There were certain tracks that shared similarities with his previous work. For example, he once described the track ’03 as “Champagne Shots on steroids” but overall he worked on adding new strings to his bow. Exhibiting a darker sound with more emotional vulnerability throughout the album.

“Of course, I never wanna get complacent. I’ve got a lot to do, a lot I still wanna do, I don’t ever wanna limit my growth. I’m not gonna just do one thing cos that’s not fun. You can get rich doing one thing but that’s boring. So it’s like yeah, I kind of wanna keep it interesting.”

He adds that forming his own image has always been important to him. “It’s part of my identity. I want to have my own identity, I’d rather be a thumb than a normal finger. I enjoy standing out. I feel like standing out is great, why be like anyone else?”

I speculate as to whether some of that desire to stand out has something to do with infiltrating the U.K. rap scene from outside its traditional sphere of influence – London. While there has been an influx of artists from the Midlands, Sainte’s hometown of Leicester is hardly renowned for its impact on U.K. rap.

“Yeah, at first it was like an obstacle but then I had to change how I thought about it and how I saw it. It was like ‘yo, it will be hard in some ways, but it will be great in others.’ There wasn’t really a music scene in Leicester, there’s great artists there but it was a bit one dimensional.

“So it was hard to find inspiration in what I wanted to do. It was like ‘I don’t wanna sound like that or dress like that’, that’s not how I wanna be. So then I was like, why not be the first to switch it up and go left? So yeah, I just went left. It worked in my favour so now when people are looking for what I’m doing it’s hard to miss”

True to his name, Sainté refuses to swear in his songs. If this was anyone else, it might quickly become hackneyed or gimmicky. But, such is the nature of Sainté’s music, that if you didn’t have your ear trained for it, you wouldn’t even notice. So, does he feel pressure to live up to an essentially perfect stage name?

“I live up to it but I’m not trying to, I’m just a nice guy!” He laughs.

“It’s not very hard for me to be a saint! I grew up in a Christian household, a young church boy and all that. Obviously, I found my passion for music from what I enjoy, so then I was like if I’m gonna drop music I‘m gonna need an artist name. My music is just about myself and my lifestyle, so, growing up people would be like ‘ah you’re an angel, you’re a sweet boy, you’re an angel’”

“No disrespect to the word or name angel but I was like I can’t really be known as angel that’s a bit toooo much so I thought, what’s in the same world? Ahh, Sainté.”

When conversation turns to his family’s impact on him it’s clear that pursuing a creative avenue took some bravery. Before the interview his management casually mentioned that Sainte’s parents were basically academics. I ask whether it was hard to swim against the expectations of exploring a more academic route than music.

“Bro, it took a lot of courage to take that leap. If anything, yeah, I wanted to stand out because I love standing out but I was initially like nah, I need to pull up my socks (and focus on university). My mum’s smart, my Dad’s smart, my brother’s super smart, my younger sister, yeah she’s smart. These guys are swimming in degrees.

“But one day I was like, maybe I’m not as academically smart, but I told myself that’s okay, it’s cool, I did feel bad about it at one point but then I was like nah, why am I stressing, it’s a sign for me to push another area. I used to like sketching so I tried that, then I tried painting, I tried doing poetry, then I found music and I was like “yo, let me just do it.”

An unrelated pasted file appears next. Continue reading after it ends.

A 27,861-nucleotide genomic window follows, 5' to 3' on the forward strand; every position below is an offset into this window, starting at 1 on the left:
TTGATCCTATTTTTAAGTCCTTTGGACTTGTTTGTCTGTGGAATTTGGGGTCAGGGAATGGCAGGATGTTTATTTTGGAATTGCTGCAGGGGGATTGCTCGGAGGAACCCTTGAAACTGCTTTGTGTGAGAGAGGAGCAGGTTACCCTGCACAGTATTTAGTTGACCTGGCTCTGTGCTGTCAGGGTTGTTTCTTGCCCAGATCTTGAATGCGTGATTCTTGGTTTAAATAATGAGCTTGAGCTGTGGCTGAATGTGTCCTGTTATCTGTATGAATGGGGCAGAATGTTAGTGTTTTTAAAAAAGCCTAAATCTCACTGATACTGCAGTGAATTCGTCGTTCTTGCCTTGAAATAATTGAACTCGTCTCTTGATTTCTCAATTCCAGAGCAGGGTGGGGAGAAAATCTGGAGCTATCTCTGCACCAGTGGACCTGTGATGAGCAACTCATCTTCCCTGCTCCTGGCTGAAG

He speaks with pride at how his parents, after some initial scepticism, began to see how successful his new venture was.

“At first my parents were like nah, you’ve got to do the educational route and I’d be like yeah, yeah, yeah, but deep down I was like nah. If I do that I’m gonna flop, I’m gonna fumble the bag.

“Eventually it got to a point where my dad realised (that I was good) and that I was gonna keep releasing tracks. In fact, my parents like my music but my Dad liked it first and then my mum also realised she was like ‘you got a million streams!?’ That’s crazy.”

Finally we address Sainte’s music going forward. I mention that it must be a completely different proposition making music now, given that he’s now an established artist that has worked with top talent in Knucks, A2 and Miraa May. He’s also got a large fanbase that is growing. Does it change things? Is it still hard to make music just for fun?

“Neverrr.” He says, flashing a characteristically positive smile.

“It’s still gonna be just for fun, I mean yeah, there’s gonna be a certain time where I have to treat it like a job but right now I’m like nah, I don’t wanna see it like that. I don’t want to see it as creating because I have to create. I create because I like to create, which is lucky enough all the time!

“All the crazy streams and the crazy achievements we’ve got as a team is so mad. But, I’m just happy that I’m doing what I want. Independent as well, so the creative freedom is here. I do have cool friends around me that are helping me do my stuff so yeah, it’s still something I’m doing for fun. I’m just glad that I’ve dropped my part time job and obviously I’m on a gap year at uni.”

Having been booked for Wireless this year – his first festival as an artist, it’s hardly going to be your average gap year.

“I’ve never been to a festival before so it’s mad. The first time I’m going to one I’m performing. So yeah, there’s that and supporting Denzel Curry for his UK tour. After that I’d like to do my own tour.”

And as for new music, that’s on the way too. Sainté promises that it’s going to be a little more like Local MVP this time, having taken a different direction first with ‘Out The Blue’ and his latest singles Queen/Aim which both took on a slightly darker, more honest and deeper feel.

“I’m ready to unlock some more vibes, bring some more serotonin, I’m a Summer baby, if the sun isn’t coming out then I’m gonna bring the summer vibes to the people.”

He parts with some final wisdom.

“The big picture is just to be happy. I feel like I’d want that to be the same for everyone else, just be happy. So when it comes to music I’m finding out that if I’m doing this and it’s making me happy then let’s take it to the next level. So it’s like yeah, I’m just doing it because if it makes you feel good then do it. If you can get an unlimited flow of serotonin then get it, in a healthy way of course.”

He laughs before adding “No to drugs, do it in a Sainté way!”